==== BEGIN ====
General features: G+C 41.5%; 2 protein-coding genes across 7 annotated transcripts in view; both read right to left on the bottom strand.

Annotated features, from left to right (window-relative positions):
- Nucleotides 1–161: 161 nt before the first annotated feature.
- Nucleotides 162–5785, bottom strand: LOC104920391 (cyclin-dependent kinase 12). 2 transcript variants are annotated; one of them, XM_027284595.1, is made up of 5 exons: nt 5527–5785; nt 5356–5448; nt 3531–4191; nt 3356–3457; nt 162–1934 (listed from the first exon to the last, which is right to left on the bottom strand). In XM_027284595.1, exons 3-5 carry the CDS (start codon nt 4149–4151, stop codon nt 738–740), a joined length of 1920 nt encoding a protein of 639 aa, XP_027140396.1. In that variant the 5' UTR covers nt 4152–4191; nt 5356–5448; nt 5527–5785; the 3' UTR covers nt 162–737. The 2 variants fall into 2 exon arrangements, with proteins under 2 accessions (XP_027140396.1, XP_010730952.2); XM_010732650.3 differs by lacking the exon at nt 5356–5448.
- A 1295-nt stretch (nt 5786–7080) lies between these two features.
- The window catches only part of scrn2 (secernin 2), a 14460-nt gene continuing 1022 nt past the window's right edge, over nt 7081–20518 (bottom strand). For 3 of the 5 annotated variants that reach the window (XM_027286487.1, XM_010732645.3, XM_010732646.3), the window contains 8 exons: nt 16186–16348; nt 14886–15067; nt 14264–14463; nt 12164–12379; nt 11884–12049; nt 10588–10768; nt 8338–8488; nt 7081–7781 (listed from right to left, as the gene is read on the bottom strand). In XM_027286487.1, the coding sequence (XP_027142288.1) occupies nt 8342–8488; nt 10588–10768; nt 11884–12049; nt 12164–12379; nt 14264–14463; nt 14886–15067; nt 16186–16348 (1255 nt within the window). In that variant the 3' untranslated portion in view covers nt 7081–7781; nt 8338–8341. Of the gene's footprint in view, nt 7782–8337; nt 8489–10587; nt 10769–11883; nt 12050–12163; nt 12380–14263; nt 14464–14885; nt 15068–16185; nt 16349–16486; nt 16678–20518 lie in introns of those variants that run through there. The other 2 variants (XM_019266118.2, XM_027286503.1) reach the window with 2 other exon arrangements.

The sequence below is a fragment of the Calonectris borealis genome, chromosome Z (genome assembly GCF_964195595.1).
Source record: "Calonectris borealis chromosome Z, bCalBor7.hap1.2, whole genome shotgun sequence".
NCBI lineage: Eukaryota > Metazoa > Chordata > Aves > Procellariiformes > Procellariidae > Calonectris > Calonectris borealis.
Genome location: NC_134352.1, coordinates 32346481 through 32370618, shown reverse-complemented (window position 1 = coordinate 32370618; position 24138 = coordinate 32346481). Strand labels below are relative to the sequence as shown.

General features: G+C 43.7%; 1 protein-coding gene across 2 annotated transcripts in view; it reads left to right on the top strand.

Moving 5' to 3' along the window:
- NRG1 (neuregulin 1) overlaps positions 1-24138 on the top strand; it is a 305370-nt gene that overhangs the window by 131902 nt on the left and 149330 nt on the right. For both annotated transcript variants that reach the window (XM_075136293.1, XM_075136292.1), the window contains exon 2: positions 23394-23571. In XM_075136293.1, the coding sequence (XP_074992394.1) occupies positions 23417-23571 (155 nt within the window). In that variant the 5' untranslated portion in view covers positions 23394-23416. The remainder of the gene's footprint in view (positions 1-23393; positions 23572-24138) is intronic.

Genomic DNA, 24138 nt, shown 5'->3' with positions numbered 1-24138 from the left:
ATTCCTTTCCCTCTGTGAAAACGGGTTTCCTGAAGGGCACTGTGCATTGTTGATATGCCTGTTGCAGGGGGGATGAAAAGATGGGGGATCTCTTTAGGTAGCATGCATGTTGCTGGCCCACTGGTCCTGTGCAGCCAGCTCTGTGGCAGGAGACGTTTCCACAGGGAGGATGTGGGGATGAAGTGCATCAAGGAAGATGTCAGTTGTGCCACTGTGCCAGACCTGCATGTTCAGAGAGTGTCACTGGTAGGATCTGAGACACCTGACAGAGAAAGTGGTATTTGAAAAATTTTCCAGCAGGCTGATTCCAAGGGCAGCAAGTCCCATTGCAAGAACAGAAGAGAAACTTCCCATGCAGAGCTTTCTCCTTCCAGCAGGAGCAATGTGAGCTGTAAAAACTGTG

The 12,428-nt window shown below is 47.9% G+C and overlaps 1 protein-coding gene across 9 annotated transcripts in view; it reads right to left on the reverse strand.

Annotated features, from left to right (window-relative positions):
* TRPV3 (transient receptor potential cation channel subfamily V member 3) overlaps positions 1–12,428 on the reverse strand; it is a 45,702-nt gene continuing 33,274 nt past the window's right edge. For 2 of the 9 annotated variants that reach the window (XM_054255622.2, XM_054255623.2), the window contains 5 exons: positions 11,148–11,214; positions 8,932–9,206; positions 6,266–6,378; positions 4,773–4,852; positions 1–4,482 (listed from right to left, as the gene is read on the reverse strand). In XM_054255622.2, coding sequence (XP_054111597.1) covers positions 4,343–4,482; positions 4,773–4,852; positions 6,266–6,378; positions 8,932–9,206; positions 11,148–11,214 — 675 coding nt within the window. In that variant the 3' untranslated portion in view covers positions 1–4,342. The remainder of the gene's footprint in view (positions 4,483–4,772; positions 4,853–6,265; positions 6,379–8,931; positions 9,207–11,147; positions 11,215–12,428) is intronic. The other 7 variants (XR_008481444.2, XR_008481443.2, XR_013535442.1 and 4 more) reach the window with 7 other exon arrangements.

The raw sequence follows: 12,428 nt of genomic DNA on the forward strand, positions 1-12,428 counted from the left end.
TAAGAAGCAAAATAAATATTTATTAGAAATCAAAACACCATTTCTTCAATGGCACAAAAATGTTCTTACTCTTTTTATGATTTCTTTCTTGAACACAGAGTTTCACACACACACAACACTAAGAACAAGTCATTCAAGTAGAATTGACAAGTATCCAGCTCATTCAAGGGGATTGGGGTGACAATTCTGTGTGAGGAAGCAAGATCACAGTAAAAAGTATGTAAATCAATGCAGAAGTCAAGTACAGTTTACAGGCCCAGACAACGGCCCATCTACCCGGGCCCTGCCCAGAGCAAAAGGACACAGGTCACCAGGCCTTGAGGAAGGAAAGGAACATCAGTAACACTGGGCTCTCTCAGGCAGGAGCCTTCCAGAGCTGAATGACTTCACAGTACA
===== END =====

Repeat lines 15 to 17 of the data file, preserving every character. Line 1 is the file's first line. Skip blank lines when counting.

ATTCCTTTCCCTCTGTGAAAACGGGTTTCCTGAAGGGCACTGTGCATTGTTGATATGCCTGTTGCAGGGGGGATGAAAAGATGGGGGATCTCTTTAGGTAGCATGCATGTTGCTGGCCCACTGGTCCTGTGCAGCCAGCTCTGTGGCAGGAGACGTTTCCACAGGGAGGATGTGGGGATGAAGTGCATCAAGGAAGATGTCAGTTGTGCCACTGTGCCAGACCTGCATGTTCAGAGAGTGTCACTGGTAGGATCTGAGACACCTGACAGAGAAAGTGGTATTTGAAAAATTTTCCAGCAGGCTGATTCCAAGGGCAGCAAGTCCCATTGCAAGAACAGAAGAGAAACTTCCCATGCAGAGCTTTCTCCTTCCAGCAGGAGCAATGTGAGCTGTAAAAACTGTG

The 12,428-nt window shown below is 47.9% G+C and overlaps 1 protein-coding gene across 9 annotated transcripts in view; it reads right to left on the reverse strand.

Annotated features, from left to right (window-relative positions):